Will iPad Pros Hit a Homerun in the MLB?
If you’ve ever seen the movie Moneyball with Brad Pitt and Jonah Hill, you know today’s baseball isn’t the same as it was 50 years ago. We’re using algorithms and computers to find out what can make a team better rather than relying only on scouts. It’s a widely known fact that the only technology allowed in the dugout is a telephone with a cord primarily used to call the GM watching the game from one of the boxes, but Major League Baseball is taking a major step in changing that. The newest addition to a game that’s become America’s pastime is iPad Pros in the dugouts. Is Apple trying to move in on the old-time binders full of pages with information about every player? That’s precisely right.
Everyone knows Apple is a high tech company that has their products used by businesses across the globe, but they’re entering a new field now: baseball. Major League Baseball once forbade the use of technology in the dugouts, but now is welcoming it. The days of using binders for stats on players and positions is gone. The days of having total access to information during a game are just beginning.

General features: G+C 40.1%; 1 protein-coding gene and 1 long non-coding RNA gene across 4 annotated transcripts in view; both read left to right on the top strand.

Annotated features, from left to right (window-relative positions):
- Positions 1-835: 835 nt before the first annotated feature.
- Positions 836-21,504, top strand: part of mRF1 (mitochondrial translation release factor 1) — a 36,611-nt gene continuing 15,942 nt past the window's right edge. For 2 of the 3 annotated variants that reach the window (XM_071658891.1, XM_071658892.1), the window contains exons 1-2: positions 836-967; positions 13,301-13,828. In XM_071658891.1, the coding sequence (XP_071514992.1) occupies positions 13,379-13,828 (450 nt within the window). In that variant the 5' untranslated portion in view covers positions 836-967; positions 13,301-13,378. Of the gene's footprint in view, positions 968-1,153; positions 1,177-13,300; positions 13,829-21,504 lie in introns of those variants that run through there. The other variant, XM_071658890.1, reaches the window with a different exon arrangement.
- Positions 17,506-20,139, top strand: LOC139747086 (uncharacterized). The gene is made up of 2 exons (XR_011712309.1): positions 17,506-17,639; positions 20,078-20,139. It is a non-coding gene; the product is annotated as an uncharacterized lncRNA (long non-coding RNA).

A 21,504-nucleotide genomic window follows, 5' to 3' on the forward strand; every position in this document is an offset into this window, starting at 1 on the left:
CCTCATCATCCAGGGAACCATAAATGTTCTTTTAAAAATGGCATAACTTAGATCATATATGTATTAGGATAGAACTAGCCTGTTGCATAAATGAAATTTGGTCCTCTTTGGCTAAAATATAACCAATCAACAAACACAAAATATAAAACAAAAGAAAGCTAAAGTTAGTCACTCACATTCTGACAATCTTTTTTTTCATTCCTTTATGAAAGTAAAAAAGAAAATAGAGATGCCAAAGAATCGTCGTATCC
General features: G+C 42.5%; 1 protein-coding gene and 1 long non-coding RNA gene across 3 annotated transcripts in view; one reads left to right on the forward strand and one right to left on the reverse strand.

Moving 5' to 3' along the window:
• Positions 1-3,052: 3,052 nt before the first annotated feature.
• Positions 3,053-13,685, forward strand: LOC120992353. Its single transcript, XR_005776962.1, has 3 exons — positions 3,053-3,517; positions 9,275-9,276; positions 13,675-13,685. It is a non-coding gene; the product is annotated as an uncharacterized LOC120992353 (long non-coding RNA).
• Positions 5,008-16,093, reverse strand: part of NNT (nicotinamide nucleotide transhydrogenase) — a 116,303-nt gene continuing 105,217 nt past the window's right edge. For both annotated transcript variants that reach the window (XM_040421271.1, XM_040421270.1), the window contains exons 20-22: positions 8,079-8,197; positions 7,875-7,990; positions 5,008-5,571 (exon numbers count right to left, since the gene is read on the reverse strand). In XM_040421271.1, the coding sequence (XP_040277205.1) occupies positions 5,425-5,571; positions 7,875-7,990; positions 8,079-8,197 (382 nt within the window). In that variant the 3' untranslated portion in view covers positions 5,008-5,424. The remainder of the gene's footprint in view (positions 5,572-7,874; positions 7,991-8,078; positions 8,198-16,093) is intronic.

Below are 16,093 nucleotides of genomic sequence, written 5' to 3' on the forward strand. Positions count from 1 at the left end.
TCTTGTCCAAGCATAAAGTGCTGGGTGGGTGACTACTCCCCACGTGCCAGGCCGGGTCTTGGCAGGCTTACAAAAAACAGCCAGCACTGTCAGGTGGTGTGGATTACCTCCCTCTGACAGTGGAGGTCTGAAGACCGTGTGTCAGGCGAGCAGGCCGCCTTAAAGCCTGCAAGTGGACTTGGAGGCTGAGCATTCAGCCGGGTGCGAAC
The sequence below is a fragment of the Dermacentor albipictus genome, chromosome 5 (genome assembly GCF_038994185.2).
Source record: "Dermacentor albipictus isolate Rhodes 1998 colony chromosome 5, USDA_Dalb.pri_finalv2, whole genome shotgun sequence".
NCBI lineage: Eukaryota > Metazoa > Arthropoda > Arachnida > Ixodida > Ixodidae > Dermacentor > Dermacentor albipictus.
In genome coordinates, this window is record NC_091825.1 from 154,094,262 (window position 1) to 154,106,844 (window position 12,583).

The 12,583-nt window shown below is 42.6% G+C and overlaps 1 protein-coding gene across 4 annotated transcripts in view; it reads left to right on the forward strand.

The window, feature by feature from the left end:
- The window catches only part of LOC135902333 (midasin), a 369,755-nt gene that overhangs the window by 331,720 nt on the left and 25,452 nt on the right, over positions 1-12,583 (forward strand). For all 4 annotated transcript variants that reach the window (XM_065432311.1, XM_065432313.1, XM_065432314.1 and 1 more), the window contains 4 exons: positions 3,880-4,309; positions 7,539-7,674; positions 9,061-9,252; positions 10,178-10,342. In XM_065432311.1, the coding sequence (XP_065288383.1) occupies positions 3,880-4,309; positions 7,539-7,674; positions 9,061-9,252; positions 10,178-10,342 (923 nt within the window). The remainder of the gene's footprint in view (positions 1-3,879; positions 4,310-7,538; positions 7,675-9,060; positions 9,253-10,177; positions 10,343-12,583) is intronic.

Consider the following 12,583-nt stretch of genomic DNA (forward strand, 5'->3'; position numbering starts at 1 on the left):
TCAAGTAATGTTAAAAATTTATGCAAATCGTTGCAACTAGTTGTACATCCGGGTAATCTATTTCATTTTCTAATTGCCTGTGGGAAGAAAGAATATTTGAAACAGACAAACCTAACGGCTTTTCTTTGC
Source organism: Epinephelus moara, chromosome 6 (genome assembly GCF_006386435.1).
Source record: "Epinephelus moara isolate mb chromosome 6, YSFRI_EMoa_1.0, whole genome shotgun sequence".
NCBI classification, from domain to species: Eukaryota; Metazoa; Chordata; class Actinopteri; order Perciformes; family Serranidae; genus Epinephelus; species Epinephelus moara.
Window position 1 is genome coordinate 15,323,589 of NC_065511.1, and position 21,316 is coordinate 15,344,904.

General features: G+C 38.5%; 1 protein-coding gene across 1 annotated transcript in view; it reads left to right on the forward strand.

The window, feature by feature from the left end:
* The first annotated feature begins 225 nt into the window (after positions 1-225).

iPad Pros in dugouts will allow managers, coaches, and players to assess situations and games like they never have before. “Phil Schiller, Apple's senior vice president of worldwide marketing, said iPad Pros will give baseballs insiders what they need ‘right at the touch of their fingers and when it matters most, during the game’” (ESPN). This partnership is trying to allow coaches and managers to use data analytics to get the most out of their players. By using data analytics, mangers’ decision making processes will become more concise and useful for the team.
Here’s the catch: the iPads are not allowed to be connected to the internet during a game. All data that the coaches, managers, and players want must be downloaded and saved before the game starts. So for everyone screaming this introduction of smart technology is going to ruin baseball, that’s not it’s goal. Rob Manfred is quoted saying, “Our collaboration with Apple on the use of iPad Pro in dugouts and bullpens is part of our ongoing effort to introduce extraordinary technology into our game” (USAToday). The goal of introducing iPad Pros to the dugouts isn’t to take the game to a new level with unlimited technology involved, but to improve on what is being used now.
So after watching the National Football League step up their game and allow coaches to use Microsoft’s Surface 2s during games, Major League Baseball is attempting to keep up with the constantly advancing technological society we’re living in.